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MySQL 5.7 Reference Manual  /  InnoDB Cluster  /  Introducing InnoDB Cluster

20.1 Introducing InnoDB Cluster

MySQL InnoDB cluster provides a complete high availability solution for MySQL. MySQL Shell includes AdminAPI which enables you to easily configure and administer a group of at least three MySQL server instances to function as an InnoDB cluster. Each MySQL server instance runs MySQL Group Replication, which provides the mechanism to replicate data within InnoDB clusters, with built-in failover. AdminAPI removes the need to work directly with Group Replication in InnoDB clusters, but for more information see Chapter 17, Group Replication which explains the details. MySQL Router can automatically configure itself based on the cluster you deploy, connecting client applications transparently to the server instances. In the event of an unexpected failure of a server instance the cluster reconfigures automatically. In the default single-primary mode, an InnoDB cluster has a single read-write server instance - the primary. Multiple secondary server instances are replicas of the primary. If the primary fails, a secondary is automatically promoted to the role of primary. MySQL Router detects this and forwards client applications to the new primary. Advanced users can also configure a cluster to have multiple-primaries.


InnoDB cluster does not provide support for MySQL NDB Cluster. NDB Cluster depends on the NDB storage engine as well as a number of programs specific to NDB Cluster which are not furnished with MySQL Server 5.7; NDB is available only as part of the MySQL NDB Cluster distribution. In addition, the MySQL server binary (mysqld) that is supplied with MySQL Server 5.7 cannot be used with NDB Cluster. For more information about MySQL NDB Cluster, see Chapter 21, MySQL NDB Cluster 7.5 and NDB Cluster 7.6. Section 21.1.5, “MySQL Server Using InnoDB Compared with NDB Cluster”, provides information about the differences between the InnoDB and NDB storage engines.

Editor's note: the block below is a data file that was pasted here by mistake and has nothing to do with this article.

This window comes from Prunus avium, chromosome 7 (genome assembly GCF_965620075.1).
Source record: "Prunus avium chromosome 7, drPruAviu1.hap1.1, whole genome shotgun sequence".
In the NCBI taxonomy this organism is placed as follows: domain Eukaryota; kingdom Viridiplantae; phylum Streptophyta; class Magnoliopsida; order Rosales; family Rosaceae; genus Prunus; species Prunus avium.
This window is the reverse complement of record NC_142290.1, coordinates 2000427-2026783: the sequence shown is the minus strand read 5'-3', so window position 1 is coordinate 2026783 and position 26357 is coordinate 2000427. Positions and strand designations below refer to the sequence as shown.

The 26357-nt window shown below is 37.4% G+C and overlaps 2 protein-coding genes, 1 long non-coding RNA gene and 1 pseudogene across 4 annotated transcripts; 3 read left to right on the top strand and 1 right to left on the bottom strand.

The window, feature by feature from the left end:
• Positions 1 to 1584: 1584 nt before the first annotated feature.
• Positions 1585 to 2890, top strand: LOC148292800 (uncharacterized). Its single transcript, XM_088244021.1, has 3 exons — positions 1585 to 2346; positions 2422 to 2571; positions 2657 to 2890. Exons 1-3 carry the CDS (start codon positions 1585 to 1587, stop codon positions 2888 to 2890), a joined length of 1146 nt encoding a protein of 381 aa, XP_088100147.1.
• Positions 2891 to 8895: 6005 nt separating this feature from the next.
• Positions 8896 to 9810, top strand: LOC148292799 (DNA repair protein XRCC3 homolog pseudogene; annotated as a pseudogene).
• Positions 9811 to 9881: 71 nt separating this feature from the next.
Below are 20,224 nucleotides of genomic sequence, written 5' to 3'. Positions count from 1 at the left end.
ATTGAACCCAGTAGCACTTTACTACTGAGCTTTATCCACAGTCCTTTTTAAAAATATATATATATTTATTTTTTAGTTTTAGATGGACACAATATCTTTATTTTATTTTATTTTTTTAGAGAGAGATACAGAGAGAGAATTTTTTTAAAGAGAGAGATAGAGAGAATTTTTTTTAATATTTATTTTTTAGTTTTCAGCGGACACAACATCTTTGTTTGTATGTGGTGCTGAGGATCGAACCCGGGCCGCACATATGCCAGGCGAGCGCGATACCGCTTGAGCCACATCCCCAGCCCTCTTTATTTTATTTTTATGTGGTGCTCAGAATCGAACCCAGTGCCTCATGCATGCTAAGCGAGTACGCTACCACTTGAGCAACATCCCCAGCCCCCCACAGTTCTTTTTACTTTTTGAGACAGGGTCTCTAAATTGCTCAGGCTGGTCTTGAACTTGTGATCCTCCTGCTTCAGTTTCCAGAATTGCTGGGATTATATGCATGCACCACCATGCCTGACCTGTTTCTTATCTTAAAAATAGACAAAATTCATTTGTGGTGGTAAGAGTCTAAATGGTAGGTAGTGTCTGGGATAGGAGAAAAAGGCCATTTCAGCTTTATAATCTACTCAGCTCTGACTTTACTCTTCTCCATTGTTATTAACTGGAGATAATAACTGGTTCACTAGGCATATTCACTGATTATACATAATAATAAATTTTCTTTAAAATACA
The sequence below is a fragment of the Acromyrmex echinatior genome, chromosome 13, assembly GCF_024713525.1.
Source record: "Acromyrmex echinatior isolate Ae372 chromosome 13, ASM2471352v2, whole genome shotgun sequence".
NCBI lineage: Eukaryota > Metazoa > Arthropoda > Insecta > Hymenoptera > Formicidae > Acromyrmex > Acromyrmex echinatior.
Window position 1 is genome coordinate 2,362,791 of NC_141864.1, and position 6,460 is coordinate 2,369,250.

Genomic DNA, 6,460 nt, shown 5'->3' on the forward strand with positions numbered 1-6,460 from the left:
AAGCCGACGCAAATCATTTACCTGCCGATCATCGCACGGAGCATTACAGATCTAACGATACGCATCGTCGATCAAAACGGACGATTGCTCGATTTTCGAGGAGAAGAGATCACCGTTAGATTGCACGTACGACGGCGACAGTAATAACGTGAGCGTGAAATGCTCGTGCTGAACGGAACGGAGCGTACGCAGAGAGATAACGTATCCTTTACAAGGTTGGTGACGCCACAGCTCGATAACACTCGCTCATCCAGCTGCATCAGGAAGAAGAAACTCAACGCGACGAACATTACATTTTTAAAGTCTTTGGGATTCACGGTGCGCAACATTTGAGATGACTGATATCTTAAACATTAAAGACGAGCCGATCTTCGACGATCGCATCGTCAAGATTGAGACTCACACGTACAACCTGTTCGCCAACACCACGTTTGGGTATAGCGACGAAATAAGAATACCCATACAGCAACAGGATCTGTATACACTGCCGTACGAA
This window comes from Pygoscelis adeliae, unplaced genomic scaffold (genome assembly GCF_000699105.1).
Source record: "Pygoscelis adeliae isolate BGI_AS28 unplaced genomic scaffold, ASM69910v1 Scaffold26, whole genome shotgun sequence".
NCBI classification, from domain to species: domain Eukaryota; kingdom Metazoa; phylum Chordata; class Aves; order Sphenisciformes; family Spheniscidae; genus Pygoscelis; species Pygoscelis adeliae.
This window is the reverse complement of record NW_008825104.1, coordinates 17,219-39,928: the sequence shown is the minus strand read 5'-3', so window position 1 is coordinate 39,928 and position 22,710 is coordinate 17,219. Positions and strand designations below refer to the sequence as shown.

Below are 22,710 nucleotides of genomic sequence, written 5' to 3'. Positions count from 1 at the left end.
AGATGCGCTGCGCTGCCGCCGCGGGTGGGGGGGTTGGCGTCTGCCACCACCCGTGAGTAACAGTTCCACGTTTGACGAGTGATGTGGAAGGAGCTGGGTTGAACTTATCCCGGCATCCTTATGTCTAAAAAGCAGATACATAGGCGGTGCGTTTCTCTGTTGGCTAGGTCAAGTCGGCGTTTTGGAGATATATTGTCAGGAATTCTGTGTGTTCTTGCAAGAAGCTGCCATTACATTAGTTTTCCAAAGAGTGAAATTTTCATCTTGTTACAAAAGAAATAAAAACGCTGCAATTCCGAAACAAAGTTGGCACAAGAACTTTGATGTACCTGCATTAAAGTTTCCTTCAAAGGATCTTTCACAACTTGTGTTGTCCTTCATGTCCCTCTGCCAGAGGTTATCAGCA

An overview of how these technologies work together is shown in the following diagram:

Figure 20.1 InnoDB cluster overview

InnoDB cluster overview

Using AdminAPI

MySQL Shell includes the AdminAPI, which is accessed through the dba global variable and its associated methods. The dba variable's methods enable you to deploy, configure, and administer InnoDB clusters. For example, use the dba.createCluster() method to create an InnoDB cluster.


MySQL Shell enables you to connect to servers over a socket connection, but AdminAPI requires TCP connections to a server instance. Do not use socket based connections with AdminAPI.

MySQL Shell provides online help for the AdminAPI. To list all available dba commands, use the method. For online help on a specific method, use the general format'methodname'). For example:


Retrieves a cluster from the Metadata Store.


  name: Parameter to specify the name of the cluster to be returned.


If name is not specified, the default cluster will be returned.

If name is specified, and no cluster with the indicated name is found, an error
will be raised.

In addition to this documentation, there is developer documentation for all AdminAPI methods in the JavaScript and Python developer documentation.

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